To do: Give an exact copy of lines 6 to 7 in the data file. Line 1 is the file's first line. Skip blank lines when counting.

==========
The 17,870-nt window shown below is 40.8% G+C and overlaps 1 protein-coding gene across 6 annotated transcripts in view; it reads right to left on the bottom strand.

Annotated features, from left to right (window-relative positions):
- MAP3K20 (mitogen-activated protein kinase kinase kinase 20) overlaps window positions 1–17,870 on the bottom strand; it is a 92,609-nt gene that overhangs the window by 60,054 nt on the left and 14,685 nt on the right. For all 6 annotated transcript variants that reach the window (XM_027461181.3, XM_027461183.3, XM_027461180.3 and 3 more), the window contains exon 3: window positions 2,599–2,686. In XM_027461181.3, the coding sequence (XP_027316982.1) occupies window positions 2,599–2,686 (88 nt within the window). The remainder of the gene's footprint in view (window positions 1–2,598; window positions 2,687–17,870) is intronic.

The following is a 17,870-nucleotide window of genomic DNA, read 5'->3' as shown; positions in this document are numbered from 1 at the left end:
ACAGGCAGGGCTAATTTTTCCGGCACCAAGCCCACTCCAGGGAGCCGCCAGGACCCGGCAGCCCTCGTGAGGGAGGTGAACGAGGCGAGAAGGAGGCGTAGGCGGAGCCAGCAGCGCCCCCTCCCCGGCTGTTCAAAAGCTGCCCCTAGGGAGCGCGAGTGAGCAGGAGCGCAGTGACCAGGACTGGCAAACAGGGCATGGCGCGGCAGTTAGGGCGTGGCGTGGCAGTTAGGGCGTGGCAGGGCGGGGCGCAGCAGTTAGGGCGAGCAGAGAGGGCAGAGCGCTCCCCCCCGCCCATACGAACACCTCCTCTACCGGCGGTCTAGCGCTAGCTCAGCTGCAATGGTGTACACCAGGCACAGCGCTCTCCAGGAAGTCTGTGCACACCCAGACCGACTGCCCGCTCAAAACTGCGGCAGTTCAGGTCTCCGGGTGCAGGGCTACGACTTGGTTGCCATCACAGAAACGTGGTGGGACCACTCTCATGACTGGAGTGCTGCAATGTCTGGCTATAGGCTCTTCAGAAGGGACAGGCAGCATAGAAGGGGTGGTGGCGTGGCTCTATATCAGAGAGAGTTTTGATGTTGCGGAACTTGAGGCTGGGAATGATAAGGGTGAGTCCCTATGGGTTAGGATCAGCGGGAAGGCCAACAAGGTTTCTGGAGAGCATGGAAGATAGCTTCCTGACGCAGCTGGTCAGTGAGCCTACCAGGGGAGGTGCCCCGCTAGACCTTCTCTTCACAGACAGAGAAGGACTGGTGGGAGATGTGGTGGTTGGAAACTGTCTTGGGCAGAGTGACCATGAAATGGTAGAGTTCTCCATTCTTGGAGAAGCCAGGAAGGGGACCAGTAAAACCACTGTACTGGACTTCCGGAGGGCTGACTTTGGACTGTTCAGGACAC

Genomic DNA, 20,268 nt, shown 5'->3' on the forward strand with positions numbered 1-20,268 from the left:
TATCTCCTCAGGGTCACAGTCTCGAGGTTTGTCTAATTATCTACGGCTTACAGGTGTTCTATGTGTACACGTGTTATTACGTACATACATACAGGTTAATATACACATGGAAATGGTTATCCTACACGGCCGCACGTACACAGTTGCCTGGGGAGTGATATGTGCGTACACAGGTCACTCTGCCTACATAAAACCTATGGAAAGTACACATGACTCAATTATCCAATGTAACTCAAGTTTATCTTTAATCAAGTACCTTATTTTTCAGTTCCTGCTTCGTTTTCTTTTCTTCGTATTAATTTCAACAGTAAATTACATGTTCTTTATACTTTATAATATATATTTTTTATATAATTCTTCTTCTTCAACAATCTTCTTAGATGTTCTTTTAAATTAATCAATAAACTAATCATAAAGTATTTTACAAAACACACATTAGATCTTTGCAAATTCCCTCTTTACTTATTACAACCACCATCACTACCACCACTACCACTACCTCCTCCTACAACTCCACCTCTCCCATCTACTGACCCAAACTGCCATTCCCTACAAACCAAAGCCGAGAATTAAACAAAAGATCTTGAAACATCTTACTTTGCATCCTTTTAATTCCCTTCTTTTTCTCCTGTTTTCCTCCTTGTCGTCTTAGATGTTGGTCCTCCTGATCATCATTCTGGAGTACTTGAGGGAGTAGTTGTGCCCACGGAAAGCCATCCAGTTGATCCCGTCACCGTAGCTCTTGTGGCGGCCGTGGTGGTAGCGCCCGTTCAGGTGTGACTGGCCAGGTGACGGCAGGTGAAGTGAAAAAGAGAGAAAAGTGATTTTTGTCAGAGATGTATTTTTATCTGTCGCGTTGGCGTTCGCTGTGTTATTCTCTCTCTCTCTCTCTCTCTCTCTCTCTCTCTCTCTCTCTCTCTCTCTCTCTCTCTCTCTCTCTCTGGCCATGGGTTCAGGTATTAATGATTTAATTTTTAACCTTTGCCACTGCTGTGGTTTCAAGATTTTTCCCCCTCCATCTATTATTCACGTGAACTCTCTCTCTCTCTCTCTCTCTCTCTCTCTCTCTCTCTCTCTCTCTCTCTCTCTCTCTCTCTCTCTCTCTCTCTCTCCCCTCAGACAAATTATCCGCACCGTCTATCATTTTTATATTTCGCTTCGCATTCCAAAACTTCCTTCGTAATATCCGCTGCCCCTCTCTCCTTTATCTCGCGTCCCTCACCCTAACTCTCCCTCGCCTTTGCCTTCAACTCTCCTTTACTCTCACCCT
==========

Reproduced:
Genomic DNA, 20,268 nt, shown 5'->3' on the forward strand with positions numbered 1-20,268 from the left:
TATCTCCTCAGGGTCACAGTCTCGAGGTTTGTCTAATTATCTACGGCTTACAGGTGTTCTATGTGTACACGTGTTATTACGTACATACATACAGGTTAATATACACATGGAAATGGTTATCCTACACGGCCGCACGTACACAGTTGCCTGGGGAGTGATATGTGCGTACACAGGTCACTCTGCCTACATAAAACCTATGGAAAGTACACATGACTCAATTATCCAATGTAACTCAAGTTTATCTTTAATCAAGTACCTTATTTTTCAGTTCCTGCTTCGTTTTCTTTTCTTCGTATTAATTTCAACAGTAAATTACATGTTCTTTATACTTTATAATATATATTTTTTATATAATTCTTCTTCTTCAACAATCTTCTTAGATGTTCTTTTAAATTAATCAATAAACTAATCATAAAGTATTTTACAAAACACACATTAGATCTTTGCAAATTCCCTCTTTACTTATTACAACCACCATCACTACCACCACTACCACTACCTCCTCCTACAACTCCACCTCTCCCATCTACTGACCCAAACTGCCATTCCCTACAAACCAAAGCCGAGAATTAAACAAAAGATCTTGAAACATCTTACTTTGCATCCTTTTAATTCCCTTCTTTTTCTCCTGTTTTCCTCCTTGTCGTCTTAGATGTTGGTCCTCCTGATCATCATTCTGGAGTACTTGAGGGAGTAGTTGTGCCCACGGAAAGCCATCCAGTTGATCCCGTCACCGTAGCTCTTGTGGCGGCCGTGGTGGTAGCGCCCGTTCAGGTGTGACTGGCCAGGTGACGGCAGGTGAAGTGAAAAAGAGAGAAAAGTGATTTTTGTCAGAGATGTATTTTTATCTGTCGCGTTGGCGTTCGCTGTGTTATTCTCTCTCTCTCTCTCTCTCTCTCTCTCTCTCTCTCTCTCTCTCTCTCTCTCTCTCTCTCTCTCTCTGGCCATGGGTTCAGGTATTAATGATTTAATTTTTAACCTTTGCCACTGCTGTGGTTTCAAGATTTTTCCCCCTCCATCTATTATTCACGTGAACTCTCTCTCTCTCTCTCTCTCTCTCTCTCTCTCTCTCTCTCTCTCTCTCTCTCTCTCTCTCTCTCTCTCTCTCTCTCCCCTCAGACAAATTATCCGCACCGTCTATCATTTTTATATTTCGCTTCGCATTCCAAAACTTCCTTCGTAATATCCGCTGCCCCTCTCTCCTTTATCTCGCGTCCCTCACCCTAACTCTCCCTCGCCTTTGCCTTCAACTCTCCTTTACTCTCACCCT